Europe is rife with great Christmas traditions, but there are two that are unique to Catalunya and that both belong in this blog.
Caga Tio (“poo log”) is a hollow log that is kept warm under a blanket and “fed” every day starting December 8; on Christmas day, the log is prodded with a stick to defecate presents. Kids are sent away to pray for good gifts, so that adults can load its rear end with candy and small gifts.
El Caganer is the figure of a peasant, pants down, taking a dump. The figurine is placed at the back of nativity scenes and kids are asked to find it. The origin of this character is obscure: scholars have offered several theories (Wikipedia’s entry lists eight of them, ranging from fertility symbol, counterpoint to excessive ornamentation, to (my favourite) “a lost link between transcendence and contingency”.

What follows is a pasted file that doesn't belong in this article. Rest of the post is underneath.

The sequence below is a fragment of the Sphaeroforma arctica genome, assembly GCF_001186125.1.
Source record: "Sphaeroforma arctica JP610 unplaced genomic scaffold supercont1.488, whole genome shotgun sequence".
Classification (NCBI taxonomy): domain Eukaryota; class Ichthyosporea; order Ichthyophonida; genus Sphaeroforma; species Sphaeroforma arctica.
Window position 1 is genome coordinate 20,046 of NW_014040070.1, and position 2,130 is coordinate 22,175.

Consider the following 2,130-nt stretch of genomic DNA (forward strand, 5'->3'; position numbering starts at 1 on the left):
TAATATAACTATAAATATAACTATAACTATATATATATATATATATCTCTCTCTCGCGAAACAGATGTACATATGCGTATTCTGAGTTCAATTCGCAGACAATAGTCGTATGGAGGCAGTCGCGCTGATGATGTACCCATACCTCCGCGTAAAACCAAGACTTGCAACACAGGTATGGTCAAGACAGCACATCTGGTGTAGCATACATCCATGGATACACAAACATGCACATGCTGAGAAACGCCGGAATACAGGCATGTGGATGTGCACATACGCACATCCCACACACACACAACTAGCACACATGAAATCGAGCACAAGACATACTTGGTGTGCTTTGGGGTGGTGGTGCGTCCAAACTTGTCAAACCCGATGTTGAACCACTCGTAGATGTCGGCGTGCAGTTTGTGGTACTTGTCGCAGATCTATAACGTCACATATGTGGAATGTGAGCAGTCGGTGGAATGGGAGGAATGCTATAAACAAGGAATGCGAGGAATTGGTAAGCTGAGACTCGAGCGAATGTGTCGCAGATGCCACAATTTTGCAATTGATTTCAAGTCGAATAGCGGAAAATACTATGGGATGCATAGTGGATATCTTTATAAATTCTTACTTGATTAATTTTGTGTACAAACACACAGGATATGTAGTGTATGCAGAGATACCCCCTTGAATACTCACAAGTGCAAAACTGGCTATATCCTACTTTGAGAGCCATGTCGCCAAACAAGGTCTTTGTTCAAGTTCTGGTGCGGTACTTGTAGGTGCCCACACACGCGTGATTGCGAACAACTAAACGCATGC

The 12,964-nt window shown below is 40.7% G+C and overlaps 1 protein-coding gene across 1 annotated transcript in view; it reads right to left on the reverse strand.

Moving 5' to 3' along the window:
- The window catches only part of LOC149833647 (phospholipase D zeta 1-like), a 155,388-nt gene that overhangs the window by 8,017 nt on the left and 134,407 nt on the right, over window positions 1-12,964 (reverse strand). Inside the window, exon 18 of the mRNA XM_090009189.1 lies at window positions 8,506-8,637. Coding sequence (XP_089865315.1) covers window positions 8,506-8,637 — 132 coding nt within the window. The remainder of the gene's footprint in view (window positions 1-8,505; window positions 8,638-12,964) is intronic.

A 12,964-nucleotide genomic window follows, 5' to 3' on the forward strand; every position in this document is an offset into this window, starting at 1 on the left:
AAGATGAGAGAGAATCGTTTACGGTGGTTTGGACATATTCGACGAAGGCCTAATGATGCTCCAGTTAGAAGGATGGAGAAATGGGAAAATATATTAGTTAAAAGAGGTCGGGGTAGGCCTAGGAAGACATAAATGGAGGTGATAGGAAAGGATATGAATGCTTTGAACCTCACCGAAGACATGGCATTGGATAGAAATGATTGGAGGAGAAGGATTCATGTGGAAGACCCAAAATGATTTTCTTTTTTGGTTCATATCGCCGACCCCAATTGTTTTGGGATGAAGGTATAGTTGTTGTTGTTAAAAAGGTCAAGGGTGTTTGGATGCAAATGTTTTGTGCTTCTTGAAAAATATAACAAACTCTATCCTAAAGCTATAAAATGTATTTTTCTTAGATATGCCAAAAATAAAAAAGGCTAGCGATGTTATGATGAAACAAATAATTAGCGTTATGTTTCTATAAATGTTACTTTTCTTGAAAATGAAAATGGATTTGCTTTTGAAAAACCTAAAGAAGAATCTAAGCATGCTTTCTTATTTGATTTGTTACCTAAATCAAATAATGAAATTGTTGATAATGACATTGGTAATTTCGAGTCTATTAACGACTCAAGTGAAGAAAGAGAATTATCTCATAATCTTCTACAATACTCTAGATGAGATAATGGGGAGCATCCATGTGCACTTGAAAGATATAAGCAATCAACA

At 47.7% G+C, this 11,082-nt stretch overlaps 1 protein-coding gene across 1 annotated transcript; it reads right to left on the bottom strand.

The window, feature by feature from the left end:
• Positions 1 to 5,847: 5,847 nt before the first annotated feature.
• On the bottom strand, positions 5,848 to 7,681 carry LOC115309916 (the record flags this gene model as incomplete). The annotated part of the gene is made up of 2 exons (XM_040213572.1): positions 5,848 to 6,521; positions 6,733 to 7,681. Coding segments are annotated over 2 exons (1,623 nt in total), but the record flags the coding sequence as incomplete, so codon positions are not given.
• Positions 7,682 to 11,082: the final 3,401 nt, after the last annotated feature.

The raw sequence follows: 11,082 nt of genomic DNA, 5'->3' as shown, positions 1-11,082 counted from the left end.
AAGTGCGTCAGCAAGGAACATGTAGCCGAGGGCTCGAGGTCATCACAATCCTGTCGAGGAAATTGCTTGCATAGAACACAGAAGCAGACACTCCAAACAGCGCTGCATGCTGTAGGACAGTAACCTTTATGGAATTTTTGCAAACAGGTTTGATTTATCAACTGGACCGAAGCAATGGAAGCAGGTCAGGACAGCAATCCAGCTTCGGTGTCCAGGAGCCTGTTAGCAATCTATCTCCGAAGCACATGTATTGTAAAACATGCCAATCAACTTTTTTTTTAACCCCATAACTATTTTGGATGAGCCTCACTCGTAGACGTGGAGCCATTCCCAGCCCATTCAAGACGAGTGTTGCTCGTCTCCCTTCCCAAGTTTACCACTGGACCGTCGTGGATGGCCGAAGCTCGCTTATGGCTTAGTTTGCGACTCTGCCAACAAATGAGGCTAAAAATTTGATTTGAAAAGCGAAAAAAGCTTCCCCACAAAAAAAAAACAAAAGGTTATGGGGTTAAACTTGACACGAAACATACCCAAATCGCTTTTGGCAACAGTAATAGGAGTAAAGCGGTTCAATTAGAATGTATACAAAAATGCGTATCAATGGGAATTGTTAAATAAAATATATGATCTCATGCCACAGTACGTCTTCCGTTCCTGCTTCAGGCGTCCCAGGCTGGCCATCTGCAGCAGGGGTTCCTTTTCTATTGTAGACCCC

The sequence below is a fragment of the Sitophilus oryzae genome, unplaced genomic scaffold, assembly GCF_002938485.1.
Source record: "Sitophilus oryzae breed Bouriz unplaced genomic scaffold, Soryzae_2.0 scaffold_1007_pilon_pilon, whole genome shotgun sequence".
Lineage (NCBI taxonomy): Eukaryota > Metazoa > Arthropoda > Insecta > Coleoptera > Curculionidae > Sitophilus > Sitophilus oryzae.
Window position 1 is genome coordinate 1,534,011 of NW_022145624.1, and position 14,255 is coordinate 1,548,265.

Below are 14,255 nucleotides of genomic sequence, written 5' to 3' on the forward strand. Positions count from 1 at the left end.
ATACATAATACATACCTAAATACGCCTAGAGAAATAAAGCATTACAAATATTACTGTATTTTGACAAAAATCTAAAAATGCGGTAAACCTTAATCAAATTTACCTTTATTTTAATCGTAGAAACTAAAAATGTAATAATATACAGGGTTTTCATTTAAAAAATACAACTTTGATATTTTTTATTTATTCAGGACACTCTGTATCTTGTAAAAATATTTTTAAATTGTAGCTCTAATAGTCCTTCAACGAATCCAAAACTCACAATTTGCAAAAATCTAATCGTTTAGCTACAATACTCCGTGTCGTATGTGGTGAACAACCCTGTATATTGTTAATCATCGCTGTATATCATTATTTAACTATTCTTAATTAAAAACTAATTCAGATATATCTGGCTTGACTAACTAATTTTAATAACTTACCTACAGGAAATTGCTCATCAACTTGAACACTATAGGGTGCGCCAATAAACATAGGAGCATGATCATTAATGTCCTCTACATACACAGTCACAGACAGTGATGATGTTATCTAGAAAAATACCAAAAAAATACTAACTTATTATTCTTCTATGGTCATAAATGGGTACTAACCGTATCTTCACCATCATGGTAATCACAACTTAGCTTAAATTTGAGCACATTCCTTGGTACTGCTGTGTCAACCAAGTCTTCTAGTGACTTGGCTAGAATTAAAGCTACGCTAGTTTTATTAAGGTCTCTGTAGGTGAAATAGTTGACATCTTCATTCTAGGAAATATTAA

The Caganer is not an unimportant relic. In 2005 citizens of Barcelona complained when City Hall commissioned a nativity scene that omitted the character. As reported in the BBC, Joan Lliteras, a Catalan folklorist, said
There was the legend that if a countryside man did not put a caganer in the nativity scene, he would have a very bad year collecting vegetables. [A colleague offered] that defecation is the great leveller, a reminder that we are all equal. Otherwise, he suggests, the focus on faeces is just another sign of how the Catalans love to be different.